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The Daily Wildcat

The Daily Wildcat

 

    Art students display culmination of talent at MFA Thesis Exhibit

    The academic year is coming to a close, and while many students are starting to see a light at the end of the tunnel, a different light is being shone on the graduating students of the Master of Fine Arts program.

    A showcase of 12 different artists will make up this year’s MFA Thesis Exhibition which begins Friday. The work will be featured in the Joseph Gross Gallery as well as the University of Arizona Museum of Art galleries.

    “While there is always a range of work developed for the show, as students come from several divisions of the School of Art, themes seem to be much more apparent this year than in years past,” said Brooke Grucella, curator of the School of Art Galleries. “I see students developing work regarding mediation and the digital/technological world, liminal space or spaces that are constructed to be ‘natural,’ and we always have works that explore childhood or the past in some way or another.”

    Grucella works with the students to help showcase their talents in their thesis demonstrations and help them with their development.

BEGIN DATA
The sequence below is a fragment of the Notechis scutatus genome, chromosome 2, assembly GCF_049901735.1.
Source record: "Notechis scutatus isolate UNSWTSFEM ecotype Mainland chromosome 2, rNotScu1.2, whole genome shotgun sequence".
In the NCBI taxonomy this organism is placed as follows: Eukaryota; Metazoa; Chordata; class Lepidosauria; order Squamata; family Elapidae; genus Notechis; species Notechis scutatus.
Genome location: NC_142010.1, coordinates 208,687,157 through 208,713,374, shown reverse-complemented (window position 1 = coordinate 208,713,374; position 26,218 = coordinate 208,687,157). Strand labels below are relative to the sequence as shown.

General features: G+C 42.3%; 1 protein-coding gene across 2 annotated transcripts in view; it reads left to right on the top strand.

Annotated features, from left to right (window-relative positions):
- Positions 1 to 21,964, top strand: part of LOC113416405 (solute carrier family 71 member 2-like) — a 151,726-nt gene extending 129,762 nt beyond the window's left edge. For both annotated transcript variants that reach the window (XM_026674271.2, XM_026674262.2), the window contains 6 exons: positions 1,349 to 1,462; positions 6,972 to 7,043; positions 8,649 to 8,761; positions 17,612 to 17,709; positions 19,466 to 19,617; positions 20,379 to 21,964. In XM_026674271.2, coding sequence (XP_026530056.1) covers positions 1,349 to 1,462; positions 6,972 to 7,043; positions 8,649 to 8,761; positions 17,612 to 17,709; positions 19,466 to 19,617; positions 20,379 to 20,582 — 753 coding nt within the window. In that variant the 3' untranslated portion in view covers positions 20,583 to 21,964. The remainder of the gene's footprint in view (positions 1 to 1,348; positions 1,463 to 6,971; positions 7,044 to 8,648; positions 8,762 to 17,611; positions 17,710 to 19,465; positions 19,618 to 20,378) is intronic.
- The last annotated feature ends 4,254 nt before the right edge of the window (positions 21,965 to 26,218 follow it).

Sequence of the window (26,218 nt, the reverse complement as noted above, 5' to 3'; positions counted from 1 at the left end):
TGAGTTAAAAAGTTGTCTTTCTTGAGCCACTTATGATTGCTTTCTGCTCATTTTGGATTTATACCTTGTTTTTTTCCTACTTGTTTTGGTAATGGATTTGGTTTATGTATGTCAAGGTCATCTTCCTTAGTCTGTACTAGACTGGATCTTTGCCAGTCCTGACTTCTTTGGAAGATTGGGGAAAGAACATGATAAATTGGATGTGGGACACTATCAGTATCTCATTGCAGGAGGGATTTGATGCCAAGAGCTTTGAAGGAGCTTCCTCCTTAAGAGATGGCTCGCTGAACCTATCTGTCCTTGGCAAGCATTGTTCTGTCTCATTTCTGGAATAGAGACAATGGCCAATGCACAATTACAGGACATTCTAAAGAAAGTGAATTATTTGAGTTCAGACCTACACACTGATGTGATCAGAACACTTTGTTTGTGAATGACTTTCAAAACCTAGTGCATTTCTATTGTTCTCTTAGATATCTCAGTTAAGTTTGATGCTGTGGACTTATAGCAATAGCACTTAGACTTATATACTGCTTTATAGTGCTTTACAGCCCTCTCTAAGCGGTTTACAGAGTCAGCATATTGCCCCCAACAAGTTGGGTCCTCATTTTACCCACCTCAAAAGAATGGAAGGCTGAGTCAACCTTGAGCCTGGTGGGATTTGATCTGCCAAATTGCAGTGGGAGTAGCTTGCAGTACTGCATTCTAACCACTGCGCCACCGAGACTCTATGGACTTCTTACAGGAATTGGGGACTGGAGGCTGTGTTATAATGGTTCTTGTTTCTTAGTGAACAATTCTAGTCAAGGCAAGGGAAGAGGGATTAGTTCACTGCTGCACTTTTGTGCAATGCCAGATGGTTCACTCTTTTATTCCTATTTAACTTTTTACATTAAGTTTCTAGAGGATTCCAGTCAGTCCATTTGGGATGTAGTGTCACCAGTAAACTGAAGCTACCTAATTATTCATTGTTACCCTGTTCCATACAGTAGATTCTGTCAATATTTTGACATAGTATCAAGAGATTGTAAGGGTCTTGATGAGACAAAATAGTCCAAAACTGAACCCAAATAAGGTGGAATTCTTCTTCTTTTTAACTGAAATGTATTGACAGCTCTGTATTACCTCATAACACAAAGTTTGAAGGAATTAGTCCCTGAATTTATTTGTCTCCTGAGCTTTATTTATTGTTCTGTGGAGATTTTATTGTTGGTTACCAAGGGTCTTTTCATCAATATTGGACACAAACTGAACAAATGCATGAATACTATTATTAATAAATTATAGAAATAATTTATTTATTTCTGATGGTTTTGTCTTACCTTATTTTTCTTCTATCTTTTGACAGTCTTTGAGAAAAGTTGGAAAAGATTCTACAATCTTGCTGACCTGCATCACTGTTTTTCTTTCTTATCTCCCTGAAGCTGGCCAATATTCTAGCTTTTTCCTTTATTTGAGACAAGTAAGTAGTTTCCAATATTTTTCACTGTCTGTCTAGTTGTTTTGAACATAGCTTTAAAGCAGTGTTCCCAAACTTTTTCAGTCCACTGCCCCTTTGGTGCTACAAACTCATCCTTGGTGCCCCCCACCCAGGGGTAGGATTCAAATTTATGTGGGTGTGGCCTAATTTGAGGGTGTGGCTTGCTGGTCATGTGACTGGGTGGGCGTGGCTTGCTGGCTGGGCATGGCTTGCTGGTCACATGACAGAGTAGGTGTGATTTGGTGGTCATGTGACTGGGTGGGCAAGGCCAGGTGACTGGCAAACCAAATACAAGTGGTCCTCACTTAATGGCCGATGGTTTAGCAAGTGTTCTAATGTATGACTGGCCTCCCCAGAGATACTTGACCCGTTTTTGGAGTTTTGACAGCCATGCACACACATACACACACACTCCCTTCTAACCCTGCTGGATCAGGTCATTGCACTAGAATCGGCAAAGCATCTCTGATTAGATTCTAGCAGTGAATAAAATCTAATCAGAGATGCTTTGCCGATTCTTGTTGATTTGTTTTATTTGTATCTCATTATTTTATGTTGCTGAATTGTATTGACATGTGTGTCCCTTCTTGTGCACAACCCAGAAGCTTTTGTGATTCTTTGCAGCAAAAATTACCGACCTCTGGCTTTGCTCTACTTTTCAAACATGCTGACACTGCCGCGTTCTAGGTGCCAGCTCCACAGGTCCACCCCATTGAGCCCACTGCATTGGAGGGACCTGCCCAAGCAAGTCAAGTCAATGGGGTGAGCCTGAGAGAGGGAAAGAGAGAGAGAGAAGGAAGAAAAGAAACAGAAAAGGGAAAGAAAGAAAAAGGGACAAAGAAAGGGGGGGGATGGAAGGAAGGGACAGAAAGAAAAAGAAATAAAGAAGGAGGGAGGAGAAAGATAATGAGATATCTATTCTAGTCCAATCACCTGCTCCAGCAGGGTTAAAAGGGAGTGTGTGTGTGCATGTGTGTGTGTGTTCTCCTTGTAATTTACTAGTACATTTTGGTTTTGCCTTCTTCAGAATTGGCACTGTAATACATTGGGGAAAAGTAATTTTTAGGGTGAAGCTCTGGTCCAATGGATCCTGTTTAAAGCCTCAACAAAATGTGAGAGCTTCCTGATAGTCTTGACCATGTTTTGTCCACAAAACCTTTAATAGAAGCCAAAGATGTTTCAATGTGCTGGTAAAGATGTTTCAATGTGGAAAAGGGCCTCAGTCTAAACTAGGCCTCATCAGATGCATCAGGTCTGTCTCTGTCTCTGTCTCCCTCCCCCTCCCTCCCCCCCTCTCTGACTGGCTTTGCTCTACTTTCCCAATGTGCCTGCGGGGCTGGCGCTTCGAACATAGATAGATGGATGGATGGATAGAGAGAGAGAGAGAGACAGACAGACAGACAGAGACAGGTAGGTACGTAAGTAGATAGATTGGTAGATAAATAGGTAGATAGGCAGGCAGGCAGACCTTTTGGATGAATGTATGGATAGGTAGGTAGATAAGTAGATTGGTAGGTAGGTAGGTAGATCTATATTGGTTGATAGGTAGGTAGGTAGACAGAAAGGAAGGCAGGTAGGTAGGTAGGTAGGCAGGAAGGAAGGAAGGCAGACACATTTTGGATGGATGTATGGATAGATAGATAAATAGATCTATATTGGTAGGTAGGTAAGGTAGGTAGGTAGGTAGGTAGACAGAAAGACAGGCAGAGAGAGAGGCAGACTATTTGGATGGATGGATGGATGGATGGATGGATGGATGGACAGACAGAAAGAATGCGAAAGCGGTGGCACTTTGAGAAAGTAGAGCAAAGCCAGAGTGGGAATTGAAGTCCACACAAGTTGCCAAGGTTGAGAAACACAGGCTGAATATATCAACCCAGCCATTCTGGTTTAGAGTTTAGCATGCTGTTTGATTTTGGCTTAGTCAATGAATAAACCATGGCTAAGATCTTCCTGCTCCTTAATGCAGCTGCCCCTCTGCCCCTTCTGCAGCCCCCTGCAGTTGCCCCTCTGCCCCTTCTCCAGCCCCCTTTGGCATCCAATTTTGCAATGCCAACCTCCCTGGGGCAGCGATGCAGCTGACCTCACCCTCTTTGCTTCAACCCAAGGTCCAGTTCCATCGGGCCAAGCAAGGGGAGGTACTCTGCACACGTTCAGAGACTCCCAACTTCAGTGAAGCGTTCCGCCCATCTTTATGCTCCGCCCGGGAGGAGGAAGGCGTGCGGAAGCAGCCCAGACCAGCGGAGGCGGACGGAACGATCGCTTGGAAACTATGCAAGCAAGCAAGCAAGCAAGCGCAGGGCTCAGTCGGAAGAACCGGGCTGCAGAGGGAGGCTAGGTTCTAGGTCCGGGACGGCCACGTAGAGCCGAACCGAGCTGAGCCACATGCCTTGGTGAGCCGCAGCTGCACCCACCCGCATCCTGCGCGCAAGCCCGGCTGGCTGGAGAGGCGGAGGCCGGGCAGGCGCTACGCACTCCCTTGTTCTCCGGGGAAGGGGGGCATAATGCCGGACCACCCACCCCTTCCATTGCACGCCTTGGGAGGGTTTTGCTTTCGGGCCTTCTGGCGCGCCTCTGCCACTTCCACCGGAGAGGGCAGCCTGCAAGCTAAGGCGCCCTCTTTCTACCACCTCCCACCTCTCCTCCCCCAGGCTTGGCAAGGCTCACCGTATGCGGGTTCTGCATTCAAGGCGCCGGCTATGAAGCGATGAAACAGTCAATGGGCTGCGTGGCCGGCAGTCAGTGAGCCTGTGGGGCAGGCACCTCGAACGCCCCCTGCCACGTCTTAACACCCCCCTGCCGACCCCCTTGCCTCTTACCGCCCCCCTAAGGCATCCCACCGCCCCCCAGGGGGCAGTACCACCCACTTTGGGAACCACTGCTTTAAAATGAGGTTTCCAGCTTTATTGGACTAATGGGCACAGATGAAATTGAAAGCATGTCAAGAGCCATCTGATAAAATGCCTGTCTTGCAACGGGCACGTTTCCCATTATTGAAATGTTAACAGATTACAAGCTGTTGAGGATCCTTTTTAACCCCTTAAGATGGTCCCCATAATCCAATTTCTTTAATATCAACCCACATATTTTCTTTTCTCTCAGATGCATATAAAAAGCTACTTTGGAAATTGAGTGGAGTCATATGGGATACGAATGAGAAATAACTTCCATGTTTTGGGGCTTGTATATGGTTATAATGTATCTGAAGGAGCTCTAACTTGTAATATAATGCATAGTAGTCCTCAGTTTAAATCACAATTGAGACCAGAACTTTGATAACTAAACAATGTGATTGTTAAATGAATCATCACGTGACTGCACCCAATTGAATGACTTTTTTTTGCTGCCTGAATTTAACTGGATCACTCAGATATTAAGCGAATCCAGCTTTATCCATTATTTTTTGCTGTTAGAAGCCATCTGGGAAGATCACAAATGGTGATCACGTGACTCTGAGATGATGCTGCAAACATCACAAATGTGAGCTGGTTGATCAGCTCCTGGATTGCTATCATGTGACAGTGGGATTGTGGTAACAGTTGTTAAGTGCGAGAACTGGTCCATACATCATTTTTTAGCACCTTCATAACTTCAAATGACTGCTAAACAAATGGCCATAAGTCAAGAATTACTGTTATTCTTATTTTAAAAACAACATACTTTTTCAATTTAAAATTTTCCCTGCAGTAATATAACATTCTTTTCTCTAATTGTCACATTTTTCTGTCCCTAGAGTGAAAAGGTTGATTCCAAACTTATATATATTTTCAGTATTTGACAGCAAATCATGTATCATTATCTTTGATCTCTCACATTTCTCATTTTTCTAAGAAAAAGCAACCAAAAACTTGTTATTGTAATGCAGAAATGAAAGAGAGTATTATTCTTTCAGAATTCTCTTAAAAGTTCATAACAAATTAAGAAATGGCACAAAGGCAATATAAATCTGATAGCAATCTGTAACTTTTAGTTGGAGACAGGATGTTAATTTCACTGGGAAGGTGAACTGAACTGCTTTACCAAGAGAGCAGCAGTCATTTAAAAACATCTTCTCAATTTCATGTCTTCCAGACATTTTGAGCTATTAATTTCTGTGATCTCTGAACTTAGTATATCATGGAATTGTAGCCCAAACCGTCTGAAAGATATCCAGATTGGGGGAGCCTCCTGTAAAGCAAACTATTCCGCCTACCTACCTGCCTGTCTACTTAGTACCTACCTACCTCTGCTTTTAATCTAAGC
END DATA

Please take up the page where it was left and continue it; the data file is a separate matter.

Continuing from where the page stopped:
“I helped lay out the allotted exhibition space for each student and I give my two cents when it comes to presenting the work in the best way possible within the Joseph Gross Gallery,” Grucella said. “The installation, development of the work and all the components that go into creating are the responsibility of the student, along with their faculty committee.”

    Those interested in attending this year’s showcase can expect to see, among other pieces, complex mechanized sculptures constructed by Lebanese artist Michael Fadel, who carefully weaves his heritage into much of his work.

    Clare Benson will be presenting installation art, which includes themes of hunting and family history, and displaying an impressive basswood construction of antlers.

    The exhibit will also feature the return of a performance piece by artist Neal Galloway.

    The thesis exhibit allows members of the community to interact with this year’s graduate students on a personal level.

    It’s not only an extension of the artists’ hard work and time spent at UA, it is also a way for them to let their art speak for them. Many of the themes in the exhibit will be deeply emotional and cultivate a connection between stranger and artist.

    “I really enjoy this exhibition every year because we get to see what our graduates are concerned with,” Grucella said. “They are the emerging artists and seeing the show keeps me personally connected to the concerns of, many times, young artists. It shows the creativity of the students, but perhaps in a way [that] spurs creativity in others.”

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